Atlantic Sea Nettle

Northern Sea Nettle

Chrysaora melanaster

DID YOU KNOW?

This jelly’s tentacles can grow to a length of 10 feet.

Exhibit Name and Location:
Baltimore - Jellies Invasion: Oceans Out of Balance

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Atlantic Sea Nettle Atlantic Sea Nettle Atlantic Sea Nettle

Northern Sea Nettle

This jelly's bell can be white to dark purple/red, with dark lines radiating from the top of the bell. The species derives its name from the Greek words melas and aster, which translates to "black star" in reference to the pattern on its bell.

Although not very venomous, their sting can cause an allergic reaction in some people. Their nematocysts (i.e., stinging cells) are powerful, capable of causing serious skin irritation and burning sensations.

Diet

Zooplankton, including small crustaceans and other jellies

Size

Bell can be up to 12 inches wide; tentacles can extend as long as 10 feet on giant specimens

Range

Pacific Ocean, from Japan north to the Bering Sea

Population Status

In the past, jelly populations were kept in check by predators like sea turtles and jelly-eating fish. Due to the reduction of these predators, jelly populations are growing at alarming rates. There are some concerns that this species is beginning to expand its range farther north, and will out-compete commercially important fish species, such as herring and juvenile salmon, for the tiny food they both consume.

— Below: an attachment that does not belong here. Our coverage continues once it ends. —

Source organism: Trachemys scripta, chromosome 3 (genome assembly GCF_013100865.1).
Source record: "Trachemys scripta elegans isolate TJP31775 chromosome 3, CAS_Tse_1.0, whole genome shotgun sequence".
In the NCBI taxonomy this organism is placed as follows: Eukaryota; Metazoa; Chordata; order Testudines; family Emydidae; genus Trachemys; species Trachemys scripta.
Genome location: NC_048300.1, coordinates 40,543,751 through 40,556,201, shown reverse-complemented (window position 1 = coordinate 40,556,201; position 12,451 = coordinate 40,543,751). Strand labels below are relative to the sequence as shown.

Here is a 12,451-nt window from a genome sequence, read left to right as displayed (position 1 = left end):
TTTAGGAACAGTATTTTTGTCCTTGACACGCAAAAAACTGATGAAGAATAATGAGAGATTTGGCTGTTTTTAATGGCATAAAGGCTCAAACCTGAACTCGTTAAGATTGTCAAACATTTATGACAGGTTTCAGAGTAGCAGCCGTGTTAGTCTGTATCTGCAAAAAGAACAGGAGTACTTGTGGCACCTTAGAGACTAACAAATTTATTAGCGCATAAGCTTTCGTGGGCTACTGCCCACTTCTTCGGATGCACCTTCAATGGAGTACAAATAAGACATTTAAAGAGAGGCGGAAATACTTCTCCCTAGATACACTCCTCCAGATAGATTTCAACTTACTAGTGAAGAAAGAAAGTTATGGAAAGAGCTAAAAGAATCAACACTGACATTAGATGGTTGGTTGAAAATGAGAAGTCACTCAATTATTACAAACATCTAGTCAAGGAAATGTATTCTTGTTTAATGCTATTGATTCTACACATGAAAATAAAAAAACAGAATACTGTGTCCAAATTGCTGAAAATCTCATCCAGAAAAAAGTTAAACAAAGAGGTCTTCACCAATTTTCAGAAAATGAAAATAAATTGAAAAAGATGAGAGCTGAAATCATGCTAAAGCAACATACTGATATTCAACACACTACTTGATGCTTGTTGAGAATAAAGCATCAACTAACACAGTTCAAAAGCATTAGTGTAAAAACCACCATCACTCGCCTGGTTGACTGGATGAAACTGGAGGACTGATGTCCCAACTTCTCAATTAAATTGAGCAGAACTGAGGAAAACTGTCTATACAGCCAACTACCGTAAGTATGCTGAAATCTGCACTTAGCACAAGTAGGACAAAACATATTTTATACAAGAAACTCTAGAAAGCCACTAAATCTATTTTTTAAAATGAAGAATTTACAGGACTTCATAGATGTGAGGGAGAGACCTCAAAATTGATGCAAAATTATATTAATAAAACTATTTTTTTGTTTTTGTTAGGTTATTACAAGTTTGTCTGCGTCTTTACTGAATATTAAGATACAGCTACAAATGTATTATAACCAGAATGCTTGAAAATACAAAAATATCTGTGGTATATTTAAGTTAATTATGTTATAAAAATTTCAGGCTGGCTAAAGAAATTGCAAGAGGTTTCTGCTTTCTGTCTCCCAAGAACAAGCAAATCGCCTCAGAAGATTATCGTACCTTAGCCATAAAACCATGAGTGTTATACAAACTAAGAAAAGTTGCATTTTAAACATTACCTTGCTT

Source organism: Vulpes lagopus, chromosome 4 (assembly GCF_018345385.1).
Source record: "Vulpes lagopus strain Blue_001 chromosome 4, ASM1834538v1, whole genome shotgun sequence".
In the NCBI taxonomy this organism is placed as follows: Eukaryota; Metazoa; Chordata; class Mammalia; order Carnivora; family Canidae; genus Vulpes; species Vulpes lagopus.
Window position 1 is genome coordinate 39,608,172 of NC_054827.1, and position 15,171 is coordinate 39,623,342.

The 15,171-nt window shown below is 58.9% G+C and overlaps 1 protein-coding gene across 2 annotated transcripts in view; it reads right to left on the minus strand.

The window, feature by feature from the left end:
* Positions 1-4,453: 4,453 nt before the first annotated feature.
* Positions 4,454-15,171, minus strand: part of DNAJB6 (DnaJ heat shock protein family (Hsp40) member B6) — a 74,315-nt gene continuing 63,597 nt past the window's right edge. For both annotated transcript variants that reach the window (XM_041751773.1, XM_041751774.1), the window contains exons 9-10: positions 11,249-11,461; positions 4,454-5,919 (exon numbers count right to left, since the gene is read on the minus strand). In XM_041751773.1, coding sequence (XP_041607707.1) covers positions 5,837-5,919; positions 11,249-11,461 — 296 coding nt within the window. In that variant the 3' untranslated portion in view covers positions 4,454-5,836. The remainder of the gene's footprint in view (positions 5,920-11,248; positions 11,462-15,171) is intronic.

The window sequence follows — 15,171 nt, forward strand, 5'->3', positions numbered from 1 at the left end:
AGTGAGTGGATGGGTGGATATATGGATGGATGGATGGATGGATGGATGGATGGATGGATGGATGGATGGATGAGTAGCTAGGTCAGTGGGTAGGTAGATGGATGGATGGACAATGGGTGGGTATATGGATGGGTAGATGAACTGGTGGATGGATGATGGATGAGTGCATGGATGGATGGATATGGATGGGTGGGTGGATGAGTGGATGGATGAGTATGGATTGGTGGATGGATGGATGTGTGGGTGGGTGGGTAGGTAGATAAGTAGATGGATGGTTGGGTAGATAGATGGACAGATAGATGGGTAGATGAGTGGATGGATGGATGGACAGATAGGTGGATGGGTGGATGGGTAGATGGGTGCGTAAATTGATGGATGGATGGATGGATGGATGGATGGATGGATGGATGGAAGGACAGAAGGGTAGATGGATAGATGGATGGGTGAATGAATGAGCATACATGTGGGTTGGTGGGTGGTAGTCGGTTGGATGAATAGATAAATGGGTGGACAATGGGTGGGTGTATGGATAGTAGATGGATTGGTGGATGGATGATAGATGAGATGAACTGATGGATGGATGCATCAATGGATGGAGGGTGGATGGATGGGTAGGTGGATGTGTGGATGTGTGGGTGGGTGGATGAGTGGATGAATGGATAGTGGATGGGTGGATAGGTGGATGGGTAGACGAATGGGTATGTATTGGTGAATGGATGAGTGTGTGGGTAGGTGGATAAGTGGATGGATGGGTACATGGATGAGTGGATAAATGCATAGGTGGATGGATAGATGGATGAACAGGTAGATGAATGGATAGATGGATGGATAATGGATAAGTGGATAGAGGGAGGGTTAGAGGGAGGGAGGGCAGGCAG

Predators

Sea turtles and other jelly-eating animals such as tuna, sunfish, butterfish and spiny dogfish keep the jelly populations in balance. All seven species of sea turtles include them in their diets. The largest sea turtle species, the leatherback, depends on jellies for food. Because jellies are more than 90 percent water and an adult leatherback can weigh more than 2,000 pounds, one turtle can consume a lot of jellies.

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A Note From the Caretaker

Ninja toxin! It has been reported that the ancient ninja warriors of Japan used to scatter dried venom from this species into the wind to irritate the nose and eyes of their enemies during battle. Fortunately for our aquarists, the sting of this species is rated moderate to severe, and is only fatal to small sea creatures.